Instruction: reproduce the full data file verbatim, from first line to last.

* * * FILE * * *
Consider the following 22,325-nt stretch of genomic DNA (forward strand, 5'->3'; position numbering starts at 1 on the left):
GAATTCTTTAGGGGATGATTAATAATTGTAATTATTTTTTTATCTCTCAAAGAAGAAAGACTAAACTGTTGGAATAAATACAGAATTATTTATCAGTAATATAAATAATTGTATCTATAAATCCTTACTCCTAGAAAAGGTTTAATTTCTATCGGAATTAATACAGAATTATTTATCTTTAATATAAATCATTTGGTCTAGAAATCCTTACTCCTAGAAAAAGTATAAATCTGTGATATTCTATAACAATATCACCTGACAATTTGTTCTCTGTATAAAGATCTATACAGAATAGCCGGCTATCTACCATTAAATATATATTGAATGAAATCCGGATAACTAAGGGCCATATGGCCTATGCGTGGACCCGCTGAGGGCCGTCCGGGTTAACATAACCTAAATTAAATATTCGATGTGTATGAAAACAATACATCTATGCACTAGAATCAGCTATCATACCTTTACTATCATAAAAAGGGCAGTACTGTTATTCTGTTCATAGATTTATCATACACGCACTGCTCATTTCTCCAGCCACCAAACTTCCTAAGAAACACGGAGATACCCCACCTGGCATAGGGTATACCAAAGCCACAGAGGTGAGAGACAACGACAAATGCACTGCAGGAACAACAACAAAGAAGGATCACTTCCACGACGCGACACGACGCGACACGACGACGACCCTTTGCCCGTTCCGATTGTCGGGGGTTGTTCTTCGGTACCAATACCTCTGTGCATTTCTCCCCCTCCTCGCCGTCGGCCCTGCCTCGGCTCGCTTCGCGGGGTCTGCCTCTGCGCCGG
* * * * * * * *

Consider the following 22,325-nt stretch of genomic DNA (forward strand, 5'->3'; position numbering starts at 1 on the left):
GAATTCTTTAGGGGATGATTAATAATTGTAATTATTTTTTTATCTCTCAAAGAAGAAAGACTAAACTGTTGGAATAAATACAGAATTATTTATCAGTAATATAAATAATTGTATCTATAAATCCTTACTCCTAGAAAAGGTTTAATTTCTATCGGAATTAATACAGAATTATTTATCTTTAATATAAATCATTTGGTCTAGAAATCCTTACTCCTAGAAAAAGTATAAATCTGTGATATTCTATAACAATATCACCTGACAATTTGTTCTCTGTATAAAGATCTATACAGAATAGCCGGCTATCTACCATTAAATATATATTGAATGAAATCCGGATAACTAAGGGCCATATGGCCTATGCGTGGACCCGCTGAGGGCCGTCCGGGTTAACATAACCTAAATTAAATATTCGATGTGTATGAAAACAATACATCTATGCACTAGAATCAGCTATCATACCTTTACTATCATAAAAAGGGCAGTACTGTTATTCTGTTCATAGATTTATCATACACGCACTGCTCATTTCTCCAGCCACCAAACTTCCTAAGAAACACGGAGATACCCCACCTGGCATAGGGTATACCAAAGCCACAGAGGTGAGAGACAACGACAAATGCACTGCAGGAACAACAACAAAGAAGGATCACTTCCACGACGCGACACGACGCGACACGACGACGACCCTTTGCCCGTTCCGATTGTCGGGGGTTGTTCTTCGGTACCAATACCTCTGTGCATTTCTCCCCCTCCTCGCCGTCGGCCCTGCCTCGGCTCGCTTCGCGGGGTCTGCCTCTGCGCCGG